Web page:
In the countdown to 2012, the Young Ambassadors programme is striving to ensure the much-vaunted legacy of the London Olympics becomes a reality

The London Olympic Games might still be years away but the work to ensure the Games leave a lasting legacy for young people and sport in this country has already started. The Young Ambassador programme, managed by Youth Sport Trust and jointly funded by the Department for Culture, Media and Sport and the Department for Children, Schools and Families, has recently seen 1,000 more young people aged between 14 and 18 be selected to promote the values and ideals of the Olympic and Paralympic movement. Each year, until 2012, School Sport Partnerships across England will recruit two young people, chosen for either their sporting ability or their commitment to volunteering, to take on the role of a Young Ambassador for two years. In their first year they work in their local communities undertaking activities such as giving primary school assemblies and organising community festivals. In the second year they take on a mentoring role with the new Young Ambassador intake. Entering its second year, the national network of Young Ambassadors now stands at 1,800 young people. This winter saw six specially arranged conferences help these new ambassadors learn more about their roles. The conferences took place at some of the UK’s foremost sporting venues. Stamford Bridge – home of Chelsea Football Club – and Lancashire County Cricket Club’s Old Trafford ground in Manchester were just two of the venues that provided the backdrop for an inspirational day of workshops and activities. On hand at each conference to mentor the Young Ambassadors were Olympic and Paralympic medallists from the worlds of athletics, cycling, swimming, rowing, canoeing and judo. The athletes involved possess over 50 Olympic, Paralympic, World, European and Commonwealth medals between them. In interactive workshops and question and answer sessions led by these sporting champions, the new recruits learnt what it takes to be an Olympic or Paralympic winner, what’s required in the role of an ambassador, what the Olympic and Paralympic movement values are and how they can actively make a difference in their communities. Each athlete delivering the workshops was supported by a Young Ambassador mentor – a Young Ambassador entering their second year. Last year’s Young Ambassadors had an extremely diverse 12 months, with some travelling to Thailand, South Africa or Poland and also writing blogs for the official London 2012 website. Young Ambassador mentor Sarah Smallman, 17, from Hagley Park School Sport Partnership attended two of the recent conferences to pass on her experience and advice for those embarking on the programme. Sarah said: “I became a Young Ambassador through my School Sport Partnership who elected me from all the local schools to represent Cannock and Rugeley. It really has been fantastic as I have got to know all of the local primary schools and the wider community. “We try and pass on information about London 2012 so these young people realise that they can all play a part, whether it is being a volunteer, trainer, spectator or even a participant. I am also proud that I have been asked to act as a mentor for the new Young Ambassadors and pass on some of the things that I have learnt. I encourage them to follow their dreams, to get involved and to enjoy being part of a team.” Steve Grainger, chief executive of Youth Sport Trust, said: “Who better to help us build on the excitement ahead of London 2012 than our next generation of talented athletes and future leaders and volunteers in sport. These Young Ambassadors will be able to use their passion, enthusiasm and commitment to sport to help motivate their friends and colleagues to seize the opportunities presented by the Olympic Games and Paralympic Games. They will become role models to other young people and promote the benefits of sport and a healthy lifestyle.”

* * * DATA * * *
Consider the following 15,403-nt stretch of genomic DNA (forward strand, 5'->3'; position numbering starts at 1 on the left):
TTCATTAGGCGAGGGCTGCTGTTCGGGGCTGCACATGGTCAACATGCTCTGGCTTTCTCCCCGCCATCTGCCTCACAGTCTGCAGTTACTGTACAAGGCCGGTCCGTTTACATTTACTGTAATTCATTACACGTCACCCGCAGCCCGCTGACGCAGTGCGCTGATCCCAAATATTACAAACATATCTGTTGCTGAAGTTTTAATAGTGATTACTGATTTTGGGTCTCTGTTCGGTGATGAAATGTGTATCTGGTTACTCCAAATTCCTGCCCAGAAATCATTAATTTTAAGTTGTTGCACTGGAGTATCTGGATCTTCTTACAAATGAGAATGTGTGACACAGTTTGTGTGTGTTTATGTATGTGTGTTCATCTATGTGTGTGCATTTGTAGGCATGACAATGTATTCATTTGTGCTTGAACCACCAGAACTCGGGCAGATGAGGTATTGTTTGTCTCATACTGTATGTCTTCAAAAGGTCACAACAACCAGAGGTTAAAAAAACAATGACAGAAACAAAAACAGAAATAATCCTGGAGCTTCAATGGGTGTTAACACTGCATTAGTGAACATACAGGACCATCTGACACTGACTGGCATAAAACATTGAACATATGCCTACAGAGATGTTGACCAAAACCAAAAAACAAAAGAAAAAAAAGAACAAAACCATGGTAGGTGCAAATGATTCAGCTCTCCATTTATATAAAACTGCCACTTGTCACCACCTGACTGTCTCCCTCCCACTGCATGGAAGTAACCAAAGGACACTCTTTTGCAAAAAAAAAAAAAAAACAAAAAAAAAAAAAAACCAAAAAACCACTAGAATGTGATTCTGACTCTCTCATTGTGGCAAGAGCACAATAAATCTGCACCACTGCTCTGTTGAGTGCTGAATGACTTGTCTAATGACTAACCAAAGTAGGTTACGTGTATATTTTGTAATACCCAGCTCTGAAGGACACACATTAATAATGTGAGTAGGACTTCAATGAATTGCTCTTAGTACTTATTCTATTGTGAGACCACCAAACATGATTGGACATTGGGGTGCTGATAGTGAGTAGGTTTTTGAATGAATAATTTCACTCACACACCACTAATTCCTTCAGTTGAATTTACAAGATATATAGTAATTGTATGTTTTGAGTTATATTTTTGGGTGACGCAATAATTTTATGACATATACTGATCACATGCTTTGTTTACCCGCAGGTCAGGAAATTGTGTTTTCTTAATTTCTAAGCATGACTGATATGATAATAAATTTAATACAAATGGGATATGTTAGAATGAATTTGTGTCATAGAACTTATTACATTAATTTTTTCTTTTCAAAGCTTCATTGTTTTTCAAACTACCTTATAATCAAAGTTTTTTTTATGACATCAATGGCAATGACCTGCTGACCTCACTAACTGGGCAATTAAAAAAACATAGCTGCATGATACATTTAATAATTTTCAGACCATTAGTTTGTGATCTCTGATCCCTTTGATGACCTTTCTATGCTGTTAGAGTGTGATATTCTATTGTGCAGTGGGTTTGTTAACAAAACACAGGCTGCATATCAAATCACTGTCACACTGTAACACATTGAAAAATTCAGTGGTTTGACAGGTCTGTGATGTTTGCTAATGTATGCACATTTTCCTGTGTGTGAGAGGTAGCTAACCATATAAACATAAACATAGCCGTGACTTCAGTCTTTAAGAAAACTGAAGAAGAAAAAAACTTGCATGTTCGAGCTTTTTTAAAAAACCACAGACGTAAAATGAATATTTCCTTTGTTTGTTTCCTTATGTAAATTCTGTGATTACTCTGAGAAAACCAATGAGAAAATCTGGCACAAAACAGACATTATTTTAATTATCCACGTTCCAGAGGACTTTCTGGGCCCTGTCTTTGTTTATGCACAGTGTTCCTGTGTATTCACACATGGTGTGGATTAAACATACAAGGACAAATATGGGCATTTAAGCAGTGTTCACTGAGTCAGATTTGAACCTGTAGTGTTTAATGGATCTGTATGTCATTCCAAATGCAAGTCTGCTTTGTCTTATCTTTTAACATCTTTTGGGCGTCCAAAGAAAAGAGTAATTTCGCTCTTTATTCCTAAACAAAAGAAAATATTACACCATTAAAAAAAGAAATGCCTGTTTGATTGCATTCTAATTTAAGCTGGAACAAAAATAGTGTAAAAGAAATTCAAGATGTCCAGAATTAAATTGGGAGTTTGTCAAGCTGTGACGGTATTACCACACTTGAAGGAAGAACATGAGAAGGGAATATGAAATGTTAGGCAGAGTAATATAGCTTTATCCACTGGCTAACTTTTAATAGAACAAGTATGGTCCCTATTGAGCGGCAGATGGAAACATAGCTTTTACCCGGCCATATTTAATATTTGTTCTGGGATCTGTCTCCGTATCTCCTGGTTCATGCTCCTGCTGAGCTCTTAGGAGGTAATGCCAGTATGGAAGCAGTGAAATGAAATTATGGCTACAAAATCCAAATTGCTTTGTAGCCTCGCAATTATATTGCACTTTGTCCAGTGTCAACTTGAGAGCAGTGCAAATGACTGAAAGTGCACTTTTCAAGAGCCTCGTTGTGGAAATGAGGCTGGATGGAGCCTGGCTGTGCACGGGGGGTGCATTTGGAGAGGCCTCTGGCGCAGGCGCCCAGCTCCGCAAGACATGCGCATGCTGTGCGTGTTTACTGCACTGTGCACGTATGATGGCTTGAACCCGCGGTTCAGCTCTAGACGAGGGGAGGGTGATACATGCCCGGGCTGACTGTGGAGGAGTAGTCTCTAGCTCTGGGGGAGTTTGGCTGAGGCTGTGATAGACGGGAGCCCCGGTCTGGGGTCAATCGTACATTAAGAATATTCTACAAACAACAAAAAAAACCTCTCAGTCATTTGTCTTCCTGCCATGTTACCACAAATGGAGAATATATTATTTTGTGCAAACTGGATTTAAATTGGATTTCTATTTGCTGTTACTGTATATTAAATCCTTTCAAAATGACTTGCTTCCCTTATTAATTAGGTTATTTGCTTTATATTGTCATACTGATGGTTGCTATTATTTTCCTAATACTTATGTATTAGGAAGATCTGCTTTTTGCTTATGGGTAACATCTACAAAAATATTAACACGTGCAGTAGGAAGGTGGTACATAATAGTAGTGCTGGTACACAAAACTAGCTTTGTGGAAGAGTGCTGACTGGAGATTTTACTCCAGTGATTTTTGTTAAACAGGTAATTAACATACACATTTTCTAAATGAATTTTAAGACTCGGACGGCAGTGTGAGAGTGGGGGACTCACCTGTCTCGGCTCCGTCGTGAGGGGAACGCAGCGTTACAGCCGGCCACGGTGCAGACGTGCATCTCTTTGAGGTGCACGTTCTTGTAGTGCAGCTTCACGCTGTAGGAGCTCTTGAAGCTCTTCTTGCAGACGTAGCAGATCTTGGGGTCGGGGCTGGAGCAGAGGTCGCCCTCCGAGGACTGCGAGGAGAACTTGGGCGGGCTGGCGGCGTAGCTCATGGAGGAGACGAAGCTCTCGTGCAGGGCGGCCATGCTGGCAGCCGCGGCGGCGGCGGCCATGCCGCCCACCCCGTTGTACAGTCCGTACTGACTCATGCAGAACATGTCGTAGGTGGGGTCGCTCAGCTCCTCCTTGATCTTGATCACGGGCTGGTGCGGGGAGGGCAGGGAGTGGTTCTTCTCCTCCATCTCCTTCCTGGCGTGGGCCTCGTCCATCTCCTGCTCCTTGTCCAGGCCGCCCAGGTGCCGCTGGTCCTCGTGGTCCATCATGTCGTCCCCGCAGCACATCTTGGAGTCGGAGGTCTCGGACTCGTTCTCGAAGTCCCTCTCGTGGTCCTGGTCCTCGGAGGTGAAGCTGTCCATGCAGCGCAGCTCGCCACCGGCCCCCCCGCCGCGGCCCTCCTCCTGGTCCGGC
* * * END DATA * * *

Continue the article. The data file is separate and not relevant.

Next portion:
With the national network of Young Ambassadors set to be in excess of 6,000 young people by the time the Olympic Games reach our shores – all of whom are tasked with promoting the 2012 Games and acting as positive healthy role models – that legacy for young people in this country looks a little bit closer to being achieved.

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